Two black holes collided 1.4 billion years ago radiating out ripples as gravitational waves, the second of its kind ever detected, the American Astronomical Society announced on Wednesday. On February 11, the Laser Interferometer Gravitational-wave Observatory scientists had established the existence of gravitational waves with their first detection, a ground-breaking one.
The black holes that were involved in the new collision that was detected were 14 and 8 times the mass of the sun, while the final one that was created from the synthesis started out with a mass 21 times that of our sun, but ended at a mass about as much as the star at the centre of our solar system, reported The Atlantic.
The signal this time is believed to be weaker than what the researchers found the first time around, reported Discover Magazine. “The first detected signal was very loud, so loud that it was possible to see the waveform in the data stream by naked eye. In this second detection the signal is buried in the noise,” said Marco Cavaglià, LIGO spokesperson and an astronomer at the University of Mississippi.
During the experiment, the scientists came across a third signal, but it was too weak for them to officially record it. However, the third signal is being read to help understand the frequency of collisions that cause gravitational waves. “The best guess we have is that binary black holes merge in our universe at the rate of a few per hour,” says LIGO scientist Jolien Creighton, who works at University of Wisconsin-Milwaukee.
Considering their success in detecting gravitational waves in very recent times, LIGO is planning to put together their first black hole census soon. “It does imply that we should have tens of detections over the next few years, and hundreds through the end of the decade. That’s enough to do some pretty significant astronomy. That’s a big population,” believes LIGO scientist Chad Hanna. He is associated with Pennsylvania State University.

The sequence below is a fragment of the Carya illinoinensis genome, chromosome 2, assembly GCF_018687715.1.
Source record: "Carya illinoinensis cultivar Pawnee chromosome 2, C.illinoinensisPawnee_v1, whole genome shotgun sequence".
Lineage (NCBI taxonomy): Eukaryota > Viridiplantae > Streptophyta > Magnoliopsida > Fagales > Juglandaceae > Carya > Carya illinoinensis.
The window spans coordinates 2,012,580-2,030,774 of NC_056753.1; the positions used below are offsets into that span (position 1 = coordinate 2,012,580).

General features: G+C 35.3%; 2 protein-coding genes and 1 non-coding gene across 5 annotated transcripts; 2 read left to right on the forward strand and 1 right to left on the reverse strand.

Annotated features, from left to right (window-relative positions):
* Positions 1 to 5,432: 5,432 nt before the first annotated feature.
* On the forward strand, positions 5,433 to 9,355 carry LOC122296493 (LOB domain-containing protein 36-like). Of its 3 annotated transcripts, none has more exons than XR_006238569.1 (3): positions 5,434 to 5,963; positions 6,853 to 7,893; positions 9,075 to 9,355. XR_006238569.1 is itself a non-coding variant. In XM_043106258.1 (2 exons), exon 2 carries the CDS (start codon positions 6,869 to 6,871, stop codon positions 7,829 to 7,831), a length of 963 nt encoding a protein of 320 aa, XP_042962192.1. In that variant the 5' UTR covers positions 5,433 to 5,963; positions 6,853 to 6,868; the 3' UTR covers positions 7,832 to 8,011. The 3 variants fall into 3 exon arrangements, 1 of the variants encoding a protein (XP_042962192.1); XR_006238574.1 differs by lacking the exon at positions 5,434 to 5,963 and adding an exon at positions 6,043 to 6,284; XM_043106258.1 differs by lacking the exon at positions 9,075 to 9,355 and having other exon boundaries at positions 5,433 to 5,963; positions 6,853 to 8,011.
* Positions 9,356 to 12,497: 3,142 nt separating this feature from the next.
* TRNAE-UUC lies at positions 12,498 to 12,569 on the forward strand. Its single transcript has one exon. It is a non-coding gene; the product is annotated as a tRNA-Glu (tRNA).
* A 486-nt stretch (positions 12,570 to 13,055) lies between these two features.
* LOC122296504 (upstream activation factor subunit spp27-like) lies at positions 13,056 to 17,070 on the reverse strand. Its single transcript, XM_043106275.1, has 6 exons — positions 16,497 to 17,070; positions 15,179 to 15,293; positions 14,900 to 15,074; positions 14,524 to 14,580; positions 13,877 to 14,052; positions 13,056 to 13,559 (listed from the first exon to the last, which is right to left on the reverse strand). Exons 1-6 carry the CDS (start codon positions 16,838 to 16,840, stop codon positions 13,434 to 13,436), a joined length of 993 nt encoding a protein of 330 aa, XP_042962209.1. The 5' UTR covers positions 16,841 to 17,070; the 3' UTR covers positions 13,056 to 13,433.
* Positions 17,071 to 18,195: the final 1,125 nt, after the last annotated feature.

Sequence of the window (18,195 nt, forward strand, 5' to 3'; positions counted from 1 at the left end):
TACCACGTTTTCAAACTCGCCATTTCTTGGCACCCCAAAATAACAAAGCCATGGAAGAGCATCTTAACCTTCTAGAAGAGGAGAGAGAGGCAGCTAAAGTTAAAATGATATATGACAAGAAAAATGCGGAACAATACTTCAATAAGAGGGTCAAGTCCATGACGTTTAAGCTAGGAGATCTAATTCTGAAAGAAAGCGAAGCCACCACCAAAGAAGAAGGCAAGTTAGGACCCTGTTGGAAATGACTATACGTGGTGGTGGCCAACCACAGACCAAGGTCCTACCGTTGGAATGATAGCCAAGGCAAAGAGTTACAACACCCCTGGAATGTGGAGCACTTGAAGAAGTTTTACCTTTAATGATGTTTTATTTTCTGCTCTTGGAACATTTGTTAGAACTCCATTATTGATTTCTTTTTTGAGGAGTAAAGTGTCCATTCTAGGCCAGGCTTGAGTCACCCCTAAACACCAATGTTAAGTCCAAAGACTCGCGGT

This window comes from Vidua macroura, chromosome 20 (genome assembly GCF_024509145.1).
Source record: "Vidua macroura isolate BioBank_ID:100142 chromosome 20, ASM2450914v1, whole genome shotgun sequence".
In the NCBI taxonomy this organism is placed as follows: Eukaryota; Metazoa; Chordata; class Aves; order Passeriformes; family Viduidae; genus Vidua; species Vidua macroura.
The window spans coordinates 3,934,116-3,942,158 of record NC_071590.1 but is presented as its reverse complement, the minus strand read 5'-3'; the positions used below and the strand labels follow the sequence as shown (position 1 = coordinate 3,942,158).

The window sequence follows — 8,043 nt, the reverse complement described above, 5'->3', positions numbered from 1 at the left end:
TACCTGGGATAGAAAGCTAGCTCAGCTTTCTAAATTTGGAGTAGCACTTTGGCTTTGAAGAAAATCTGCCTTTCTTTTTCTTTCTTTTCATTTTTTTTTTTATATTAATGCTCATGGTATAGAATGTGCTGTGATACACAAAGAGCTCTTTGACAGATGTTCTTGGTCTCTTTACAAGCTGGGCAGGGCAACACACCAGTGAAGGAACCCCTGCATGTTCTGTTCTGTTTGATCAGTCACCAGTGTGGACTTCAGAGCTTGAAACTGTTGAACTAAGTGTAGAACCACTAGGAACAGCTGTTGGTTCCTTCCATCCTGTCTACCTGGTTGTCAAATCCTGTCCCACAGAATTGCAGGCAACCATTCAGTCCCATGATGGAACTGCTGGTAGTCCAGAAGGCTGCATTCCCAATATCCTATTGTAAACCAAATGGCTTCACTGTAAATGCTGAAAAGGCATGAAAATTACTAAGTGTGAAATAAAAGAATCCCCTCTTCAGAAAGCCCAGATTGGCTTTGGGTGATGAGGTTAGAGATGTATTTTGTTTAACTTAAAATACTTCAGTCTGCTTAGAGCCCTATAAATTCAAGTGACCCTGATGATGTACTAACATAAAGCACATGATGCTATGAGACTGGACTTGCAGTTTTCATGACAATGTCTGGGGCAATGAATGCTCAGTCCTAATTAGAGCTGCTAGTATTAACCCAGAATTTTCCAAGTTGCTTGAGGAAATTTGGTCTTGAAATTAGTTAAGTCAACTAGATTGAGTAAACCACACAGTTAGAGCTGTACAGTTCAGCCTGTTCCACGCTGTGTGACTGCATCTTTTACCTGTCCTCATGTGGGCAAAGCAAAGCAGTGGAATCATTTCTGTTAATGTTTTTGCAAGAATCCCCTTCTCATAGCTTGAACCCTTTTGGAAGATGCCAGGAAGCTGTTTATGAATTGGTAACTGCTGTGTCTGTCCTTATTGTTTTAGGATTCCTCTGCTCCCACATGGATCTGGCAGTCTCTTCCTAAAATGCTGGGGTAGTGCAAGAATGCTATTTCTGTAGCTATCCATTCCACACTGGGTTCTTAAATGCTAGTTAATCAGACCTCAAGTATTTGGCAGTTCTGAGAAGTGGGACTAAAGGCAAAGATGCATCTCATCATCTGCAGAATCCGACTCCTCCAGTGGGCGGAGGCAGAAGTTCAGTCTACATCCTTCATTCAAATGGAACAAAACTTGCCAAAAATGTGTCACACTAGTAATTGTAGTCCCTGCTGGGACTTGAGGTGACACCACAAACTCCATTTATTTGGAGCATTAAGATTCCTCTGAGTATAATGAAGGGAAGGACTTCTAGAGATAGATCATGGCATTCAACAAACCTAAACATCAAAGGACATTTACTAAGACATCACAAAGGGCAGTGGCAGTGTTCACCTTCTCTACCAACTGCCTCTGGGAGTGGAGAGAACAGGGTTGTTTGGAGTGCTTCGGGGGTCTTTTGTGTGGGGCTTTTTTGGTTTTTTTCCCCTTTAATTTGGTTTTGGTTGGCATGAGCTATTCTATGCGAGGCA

Gravitational waves, first predicted by Albert Einstein in 1916, are ripples in the curvature of space-time, which is the very fabric of the universe. These waves are actual physical ripples that move away from each other and closer together, thus stretching and squeezing the space they exist in.
The strongest gravitational waves, which scientists had hoped to detect, occur when objects with tremendous gravity undergo a huge amount of acceleration. For instance, this could happen when two black holes merge to form another, or when massive stars explode. The discovery announced in February was the result of two black holes colliding 1.3 billion light years away. Scientists said it corresponded well with Einstein's theory and that there was no ambiguity in their discovery.
LIGO has a system of two detectors, one in Louisiana and another in Washington, to detect miniscule vibrations passing between gravitational waves. In 1974, the indirect detection of gravitational waves won scientists the Nobel Physics Prize.